You get only one shot to make a good first impression.
That being the case, the inaugural NASCAR Sprint Cup race at Sparta, Ky., left one of the worst first impressions in sports history.
Other than Kyle Busch, who won and assumed the points lead, it would be difficult to find anyone who honestly thought Saturday's Quaker State 400 at Kentucky Speedway was a success -- rousing or otherwise.
The race itself was a bit of a snoozer, with lots of single file, green flag stuff and none of the door handle-to-door handle action promised by track owner Bruton Smith, who loves to talk (and loves to talk big).
Unfortunately for Smith and the people who worked so hard to make this debut a great one, it was traffic outside the track that made the most news.
And all of it was bad.
Thousands upon thousands of fans were stuck in snarled traffic on Interstate 71, some taking up to six hours to drive just over 20 miles.
Even worse, those who finally made it to the track -- long after the race had started -- were turned away because there was no parking available.
"We expect the track to address this head on and have a much better situation for the fans moving forward," NASCAR spokesman Kerry Tharp said.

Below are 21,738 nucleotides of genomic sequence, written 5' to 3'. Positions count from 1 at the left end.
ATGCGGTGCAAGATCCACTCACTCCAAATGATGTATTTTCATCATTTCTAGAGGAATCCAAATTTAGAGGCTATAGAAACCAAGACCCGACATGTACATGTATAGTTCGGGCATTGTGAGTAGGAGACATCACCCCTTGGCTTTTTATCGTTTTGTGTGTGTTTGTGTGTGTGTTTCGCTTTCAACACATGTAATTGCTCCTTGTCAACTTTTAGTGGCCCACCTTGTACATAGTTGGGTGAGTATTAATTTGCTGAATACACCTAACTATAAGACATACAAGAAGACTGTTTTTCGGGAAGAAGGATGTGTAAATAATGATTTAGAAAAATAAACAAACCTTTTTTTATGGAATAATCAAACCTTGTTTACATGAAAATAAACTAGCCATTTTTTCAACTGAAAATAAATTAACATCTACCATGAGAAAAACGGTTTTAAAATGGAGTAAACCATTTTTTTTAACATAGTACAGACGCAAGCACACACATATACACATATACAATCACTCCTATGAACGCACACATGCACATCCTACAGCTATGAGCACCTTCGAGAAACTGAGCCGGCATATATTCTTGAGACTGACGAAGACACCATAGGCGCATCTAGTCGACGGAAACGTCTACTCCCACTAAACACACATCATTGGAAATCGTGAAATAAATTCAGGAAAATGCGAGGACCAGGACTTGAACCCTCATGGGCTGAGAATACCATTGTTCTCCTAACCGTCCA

Of course the incident has helped create another kind of competition.
Smith owns Speedway Motorsports, Inc., which includes Lowe's Motor Speedway and Texas Motor Speedway, among others. In the spirit of gamesmanship, he'll occasionally take shots at International Speedway Corporation, which owns facilities such as Daytona and Talladega.
A little more than 12 hours after the debacle at Kentucky, Talladega Superspeedway issued a news release telling fans there will be no traffic woes to worry about when Cup competition returns to Alabama in October.
"After hearing how rough the fans had it at Kentucky this weekend, I wanted to let them know that we're ready to show how a race weekend is supposed to run," TSS president Grant Lynch said. "We put fan experience at the forefront of everything we do. That's why we allow coolers in our grandstands and provide hundreds of acres of free camping. It's why we created a $49 two-day ticket and allow kids 12 and under to sit free in the Allison Grandstands on Saturday and Sunday. It's also why we work closely with the Alabama State Troopers and other organizations to ensure our fans arrive on time to see the race."
The traffic snarl in Sparta on Saturday is obviously a huge embarrassment for Smith. In an era when fans have to carefully pick and choose which events they travel to, Kentucky Speedway likely dropped off the list for quite a few of them.
If 2011 amounts to a lesson learned, then perhaps the track will learn how to get people in and out in a timely fashion by 2012.
As for the racing itself, well, it's probably nothing a few caution flags and fresh asphalt can't fix.